I am asked or almost on daily basis about how is like to live in Japan? "Two extremes!" I 've been told, regarding my "Latin culture" and the Japanese ways.
Well , it is not that different if you pay attention to the details and forget a little bit about the many times digested predjuices you could have about Far East and "Latin Culture". But there is, indeed, a big difference in how the regular Japanese citizen tackles certain problems. In case of failure or accident, the Japanese would never automatically blaim others to save face and responsability. Perhaps, very innocently, it will make an introspective analysis of his/her faults and will come up with a more balanced view. If it has to accept a degree of responability, or the whole responsability, it will.
I have learned a lot in this in 20 years, but I do recognize that I still get very upset when I have to deal with western people that automatically blaim others, and happily call name others, when failure and/or accidents occurred because their own faults.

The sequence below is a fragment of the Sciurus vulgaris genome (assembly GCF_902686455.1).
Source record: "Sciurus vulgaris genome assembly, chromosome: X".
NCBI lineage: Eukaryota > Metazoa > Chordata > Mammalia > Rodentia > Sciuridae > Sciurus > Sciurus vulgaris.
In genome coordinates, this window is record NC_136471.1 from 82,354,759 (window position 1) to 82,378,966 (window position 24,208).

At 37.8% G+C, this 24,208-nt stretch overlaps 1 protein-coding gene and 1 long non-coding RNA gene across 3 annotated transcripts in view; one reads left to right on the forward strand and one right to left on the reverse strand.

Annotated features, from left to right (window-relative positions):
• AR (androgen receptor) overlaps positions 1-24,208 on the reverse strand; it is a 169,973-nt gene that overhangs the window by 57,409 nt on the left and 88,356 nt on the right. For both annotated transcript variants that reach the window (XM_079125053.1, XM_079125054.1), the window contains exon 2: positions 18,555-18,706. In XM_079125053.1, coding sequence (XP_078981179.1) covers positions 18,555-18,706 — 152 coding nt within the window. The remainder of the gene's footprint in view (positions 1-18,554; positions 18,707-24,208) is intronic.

I'm not exactly the best person to write about female fashion. However when it involves high heels, even if they are platforms and miniskirts then I'm your man.
In Tokyo we came across several Ganguro's - an attempt to look 'western' in a weirdly sterotyped way - with very non-japanese dark make-up, high platform heels (to make up for the Japanese lack of height), girlie type clothes and strong make up. I thought the attempt to stand out was fine, as they just looked like 24hour party girls - good luck (or look) to them.
The more punky / gothic style of the Yamanba (or Japanese witches) was perhaps less appealing asethetically - but at least they are enjoying it !
Opinions are very divided about the homeless who live in such places as Uneo park. I must admit it came as something of a shock to find so many older men, in suits, who were homeless. Their neat rows of turquiose coloured taupaulin tents in the park seem to give them some kind of dignity.